FREE TRAINING: 3 Keys to Sell Your Business with Confidence

Relying on the Irrational Decision

Why is finding a business to buy so hard? I’ve been looking for eight months, talking to brokers, bankers, anybody who might have a lead. All I’m seeing are problem businesses.”

Elizabeth (not her real name) told me she was ready to leave her corporate job with one of Nashville’s most prestigious large companies. “I am well paid and doing the kind of work I went to school for, but ten years in to it, I’m just bored. I’ve always had a sense that being a business owner would be more fulfilling, I just didn’t know how hard it was going to be to find something.”

I have a conversation like this about twice a month, and I mean, exactly like this. A man or woman, successful in corporate life, seemingly ready to make the jump to entrepreneurship through acquisition of a business. The number who actually do, I can count on one hand. Why the disparity?

I can speak to this from personal experience, having left a great job with the Walt Disney Company to buy a radio business in Nashville. Looking back on my decision, I can see that I didn’t use much of the rational brain God gave me. It was an emotion-filled decision; I wanted to be my own boss, I wanted something I could do with my family, I wanted more control over my long-term upside, I wanted to do something I felt had meaning (Christian music radio), etc., etc. I thought I was being rational at the time, but I really wasn’t. My decision was primarily driven by a mishmash of emotional factors.

Now, to be clear, I am not advising people like Elizabeth to check their rationality at the door when making their decision about buying a business. But, I can say that unless there is a strong emotional element (dare I say, irrational element?) to the decision, people like Elizabeth will never make the jump.

That’s why there is a disparity between the many people saying they want to buy a business and the few that end up doing so. Buying a business is almost always an irrational decision because every business has problems, flaws, or warts. These are the things that keep the rational brain from seeing opportunity. After all, from the age of six we are told to rely on our rational brain, to not be emotional when making a decision. And once we get into a corporate setting, we are paid to do rational things the way they’ve been rationally done before. The mission statement on the door might say otherwise, but painting by numbers is how it works in corporate life.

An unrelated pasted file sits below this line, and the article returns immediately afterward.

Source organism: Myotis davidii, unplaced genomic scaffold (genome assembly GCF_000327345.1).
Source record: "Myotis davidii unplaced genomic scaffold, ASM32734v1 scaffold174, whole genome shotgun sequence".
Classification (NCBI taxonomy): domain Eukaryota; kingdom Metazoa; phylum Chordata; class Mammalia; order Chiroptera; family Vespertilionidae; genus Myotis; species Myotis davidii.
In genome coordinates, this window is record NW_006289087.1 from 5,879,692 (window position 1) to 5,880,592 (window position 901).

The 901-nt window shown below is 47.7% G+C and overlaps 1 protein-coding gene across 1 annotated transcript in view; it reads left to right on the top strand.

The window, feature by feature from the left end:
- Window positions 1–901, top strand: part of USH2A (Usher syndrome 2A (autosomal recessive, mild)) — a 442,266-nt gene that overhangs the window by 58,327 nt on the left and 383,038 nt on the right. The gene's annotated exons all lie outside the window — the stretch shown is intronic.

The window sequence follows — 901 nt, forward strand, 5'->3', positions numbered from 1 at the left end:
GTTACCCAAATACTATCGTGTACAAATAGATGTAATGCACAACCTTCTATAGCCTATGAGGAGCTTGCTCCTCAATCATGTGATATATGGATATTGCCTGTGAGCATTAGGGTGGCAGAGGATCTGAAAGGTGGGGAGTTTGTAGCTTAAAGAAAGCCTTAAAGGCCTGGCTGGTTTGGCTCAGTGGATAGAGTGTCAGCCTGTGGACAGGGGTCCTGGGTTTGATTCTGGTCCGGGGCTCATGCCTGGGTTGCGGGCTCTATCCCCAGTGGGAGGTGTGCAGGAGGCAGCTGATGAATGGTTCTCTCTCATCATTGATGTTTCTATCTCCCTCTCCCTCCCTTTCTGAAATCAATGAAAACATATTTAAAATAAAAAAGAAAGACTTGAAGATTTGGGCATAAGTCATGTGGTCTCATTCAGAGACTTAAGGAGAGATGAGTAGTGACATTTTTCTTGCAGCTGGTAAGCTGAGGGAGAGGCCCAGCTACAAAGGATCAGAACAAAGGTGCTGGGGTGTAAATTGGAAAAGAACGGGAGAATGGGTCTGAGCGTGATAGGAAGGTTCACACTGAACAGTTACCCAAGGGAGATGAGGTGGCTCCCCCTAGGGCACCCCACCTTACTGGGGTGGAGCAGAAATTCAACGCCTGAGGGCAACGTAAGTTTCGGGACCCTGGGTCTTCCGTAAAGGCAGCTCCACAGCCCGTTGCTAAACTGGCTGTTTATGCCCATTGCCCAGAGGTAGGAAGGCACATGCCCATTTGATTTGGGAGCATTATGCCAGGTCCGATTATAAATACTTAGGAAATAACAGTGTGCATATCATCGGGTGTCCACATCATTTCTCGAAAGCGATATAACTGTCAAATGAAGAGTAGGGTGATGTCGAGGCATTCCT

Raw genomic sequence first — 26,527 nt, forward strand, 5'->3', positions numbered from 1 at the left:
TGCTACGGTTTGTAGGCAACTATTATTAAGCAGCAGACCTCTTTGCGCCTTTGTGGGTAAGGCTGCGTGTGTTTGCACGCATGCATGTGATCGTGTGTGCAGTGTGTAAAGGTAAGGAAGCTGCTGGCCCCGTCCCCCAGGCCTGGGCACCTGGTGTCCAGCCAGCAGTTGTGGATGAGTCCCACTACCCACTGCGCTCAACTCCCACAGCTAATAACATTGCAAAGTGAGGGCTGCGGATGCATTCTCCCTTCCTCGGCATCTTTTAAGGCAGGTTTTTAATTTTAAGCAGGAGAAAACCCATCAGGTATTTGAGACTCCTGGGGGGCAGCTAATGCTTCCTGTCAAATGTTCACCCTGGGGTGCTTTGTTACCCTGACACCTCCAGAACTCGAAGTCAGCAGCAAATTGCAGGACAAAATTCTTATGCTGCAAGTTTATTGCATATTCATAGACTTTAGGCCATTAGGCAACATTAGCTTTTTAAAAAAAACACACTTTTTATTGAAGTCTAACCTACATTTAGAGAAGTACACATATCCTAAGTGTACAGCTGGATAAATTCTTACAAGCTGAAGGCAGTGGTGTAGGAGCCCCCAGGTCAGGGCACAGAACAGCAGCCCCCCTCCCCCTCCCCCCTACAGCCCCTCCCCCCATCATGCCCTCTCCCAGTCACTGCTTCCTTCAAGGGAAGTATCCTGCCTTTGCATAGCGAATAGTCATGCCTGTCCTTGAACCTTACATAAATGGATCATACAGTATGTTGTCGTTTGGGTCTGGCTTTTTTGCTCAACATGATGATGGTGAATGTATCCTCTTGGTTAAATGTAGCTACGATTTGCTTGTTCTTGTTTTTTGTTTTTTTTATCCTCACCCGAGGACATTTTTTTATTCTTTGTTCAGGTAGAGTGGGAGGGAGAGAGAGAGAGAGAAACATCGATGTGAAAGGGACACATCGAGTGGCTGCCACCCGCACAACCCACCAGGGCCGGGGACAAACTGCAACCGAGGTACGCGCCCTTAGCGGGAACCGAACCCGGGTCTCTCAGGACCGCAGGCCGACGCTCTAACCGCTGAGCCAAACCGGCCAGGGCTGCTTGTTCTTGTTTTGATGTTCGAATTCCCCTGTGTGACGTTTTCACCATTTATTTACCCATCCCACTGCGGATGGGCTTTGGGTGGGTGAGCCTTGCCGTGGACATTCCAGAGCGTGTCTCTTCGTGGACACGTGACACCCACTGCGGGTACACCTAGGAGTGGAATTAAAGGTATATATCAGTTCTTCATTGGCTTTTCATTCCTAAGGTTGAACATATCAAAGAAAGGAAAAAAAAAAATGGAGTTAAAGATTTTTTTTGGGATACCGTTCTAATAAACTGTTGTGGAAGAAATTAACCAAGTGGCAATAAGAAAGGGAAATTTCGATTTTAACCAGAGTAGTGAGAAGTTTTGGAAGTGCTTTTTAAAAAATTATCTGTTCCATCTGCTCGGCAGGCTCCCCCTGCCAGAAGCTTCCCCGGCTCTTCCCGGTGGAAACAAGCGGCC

But painting by the numbers just doesn’t work when buying a business. Only the irrational mindset can see beyond obvious problems to see opportunity in a small business. Then, once you see the opportunity, the jump into it is an even more irrational decision. For people like Elizabeth, midway through their corporate career, it’s a good idea to stop and consider if they are the type who would do well in an entrepreneurial setting. Most will say “no” to that choice but they will then better appreciate the value of the corporate setting they are in. But for those irrational few, I say, ”welcome to business ownership.”

JIM CUMBEE is President of Tennessee Valley Group, Inc. a retainer-based business brokerage and transition mediation firm in Franklin, TN. Cumbee is an attorney and has an MBA from Harvard Business School. Jim is the author of Home Run, A Pro’s Guide to Selling a Business. .  He has a wide range of corporate and entrepreneurial experiences that make him one of the most sought-after business transition advisors in the state of Tennessee. The principles above are true, but the story, names and fact patterns are changed to preserve the parties’ identities.

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Tennessee Valley Group

Jim is an attorney (non-resident status with the Missouri Bar) and though he no longer practices law, he has read and negotiated enough legal documents to fill a cargo tanker. He has an MBA from Harvard Business School and knows how Wall Street and private equity operates. Jim is a Tennessee Supreme Court Rule 31 listed general civil mediator with tons of experience helping business owners (large and small) work through sensitive problems to achieve winning results. He is the author of "Home Run, A Pro's Guide to Selling Your Business, Seven Principles to Make Your Company Irresistible."